python3 run.py
Enter fullscreen mode Exit fullscreen mode

Since our microservices exist as REST API endpoints that are decomposed by paths and routes, if you’re interested, you can make use of Postman to test how well they work. Here’s a Postman Collection you can use to test the various routes.

The following Github repo has sample data you can use to test each of the endpoints.

DEPLOYING TO VERCEL.

Vercel allows for configuration files to describe how we’d like our microservices deployed.
The template we used comes with one by default so you will not need to do so; below is what it looks like.

[./vercel.json]

{
    "version": 2,
    "builds": [
        {
            "src": "./index.py",
            "use": "@vercel/python"
        }
    ],
    "routes": [
        {
            "src": "/(.*)",
            "dest": "/"
        }
    ]
}
Enter fullscreen mode Exit fullscreen mode

To deploy our app to Vercel, we first need to install the Vercel CLI by running the following command.

npm i -g vercel
Enter fullscreen mode Exit fullscreen mode

Ensure you have a Vercel account, or head over to Vercel.com to create one.

Once registered, run the following command to login to the CLI with your account.

vercel login
Enter fullscreen mode Exit fullscreen mode

Follow the prompts to confirm your email.
Once you successfully login, run the following command to setup and deploy the app to Vercel.

vercel
Enter fullscreen mode Exit fullscreen mode

You will receive a similar prompt screen.

Alt Text

Since Vercel still doesn’t know your FAUNA SECRET KEY, you will get an error while using the app. To rectify this, add the secret key to your Vercel environment as follows.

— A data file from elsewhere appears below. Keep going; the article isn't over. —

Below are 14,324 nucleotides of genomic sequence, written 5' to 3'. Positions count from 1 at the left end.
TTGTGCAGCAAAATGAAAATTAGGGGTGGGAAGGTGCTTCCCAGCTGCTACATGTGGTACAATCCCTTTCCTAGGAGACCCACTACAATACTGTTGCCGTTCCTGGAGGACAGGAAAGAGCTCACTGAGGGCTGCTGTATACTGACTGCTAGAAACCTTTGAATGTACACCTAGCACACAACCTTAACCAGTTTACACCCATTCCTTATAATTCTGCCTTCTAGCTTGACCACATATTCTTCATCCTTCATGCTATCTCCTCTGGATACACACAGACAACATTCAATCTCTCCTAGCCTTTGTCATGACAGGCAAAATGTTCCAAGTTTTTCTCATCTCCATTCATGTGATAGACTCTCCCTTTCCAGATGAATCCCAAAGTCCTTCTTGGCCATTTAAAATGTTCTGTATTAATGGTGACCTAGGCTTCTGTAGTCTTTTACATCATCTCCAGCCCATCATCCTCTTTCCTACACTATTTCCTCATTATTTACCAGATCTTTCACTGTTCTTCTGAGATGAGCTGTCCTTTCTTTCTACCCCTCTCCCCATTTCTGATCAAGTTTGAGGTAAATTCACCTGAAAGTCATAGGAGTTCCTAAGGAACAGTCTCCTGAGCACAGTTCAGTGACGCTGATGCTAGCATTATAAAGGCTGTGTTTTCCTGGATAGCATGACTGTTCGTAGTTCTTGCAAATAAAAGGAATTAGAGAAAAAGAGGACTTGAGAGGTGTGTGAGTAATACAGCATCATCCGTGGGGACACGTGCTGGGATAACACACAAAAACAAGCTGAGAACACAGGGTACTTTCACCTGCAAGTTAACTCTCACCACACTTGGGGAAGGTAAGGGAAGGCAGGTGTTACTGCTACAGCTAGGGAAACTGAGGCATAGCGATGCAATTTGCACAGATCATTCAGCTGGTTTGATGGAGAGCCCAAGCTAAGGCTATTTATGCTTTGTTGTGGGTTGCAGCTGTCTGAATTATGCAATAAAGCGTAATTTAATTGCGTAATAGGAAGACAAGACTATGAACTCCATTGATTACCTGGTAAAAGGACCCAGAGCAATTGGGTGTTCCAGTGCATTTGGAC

vercel env add
Enter fullscreen mode Exit fullscreen mode

Follow the prompts as shown below.

Alt Text

Add the key for the production environment and if you wish, the dev environment.

Now redeploy your app using

vercel --prod
Enter fullscreen mode Exit fullscreen mode

And now your application should be live.
You can preview your app by visiting the link provided by Vercel.

CONCLUSION

From the tutorial, we can see how easy it is to get started with Fauna for our microservices. Fauna is indeed a powerful database; through FQL we have a flexible query language to support a myriad of queries and data models. It also comes with great features suited for microservices, like multi-tenancy and granular permissions.

Combined together with Vercel, we can have a truly serverless and fully managed microservice architecture. This is a great boost to productivity as we can focus on implementing features that make our application and UX unique, instead of getting hung up on the DevOps of old-school servers and databases.

I hope you find Fauna to be exciting, like I do, and that you enjoyed this article. Feel free to follow me on Twitter @theAmolo if you enjoyed my perspective!

BONUS:
All code written for this tutorial can be found in the following Github Repo

Discussion (4)

Collapse
curiouspaul1 profile image
Curious Paul

Really great piece here. Although i should mention that flask-blueprints aren't standalone apps they are instead used to extend a single flask app into components (for the sake of separation of concerns). These blueprints cannot and shouldn't be referenced as 'services' they can't be deployed independently and are still a part of a single flask app. Microservice architecture would feature standalone and independent applications as opposed to blueprints in a single app.

Collapse
amolo profile image
Amolo Author

I totally agree. That's not what the article insinuates.
The whole idea of using blueprints is to act as an oversimplified "API gateway" for the two microservices.
They can as well be separated easily.
Thanks for that tho.

Collapse
gravesli profile image
gravesli

I think you are great! I built a state monitor using Flask!
Flask State Github:github.com/yoobool/flask-state .
Should i can get some improvement suggestions from anyone? Thanks~

Collapse
amolo profile image
Amolo Author

Interesting.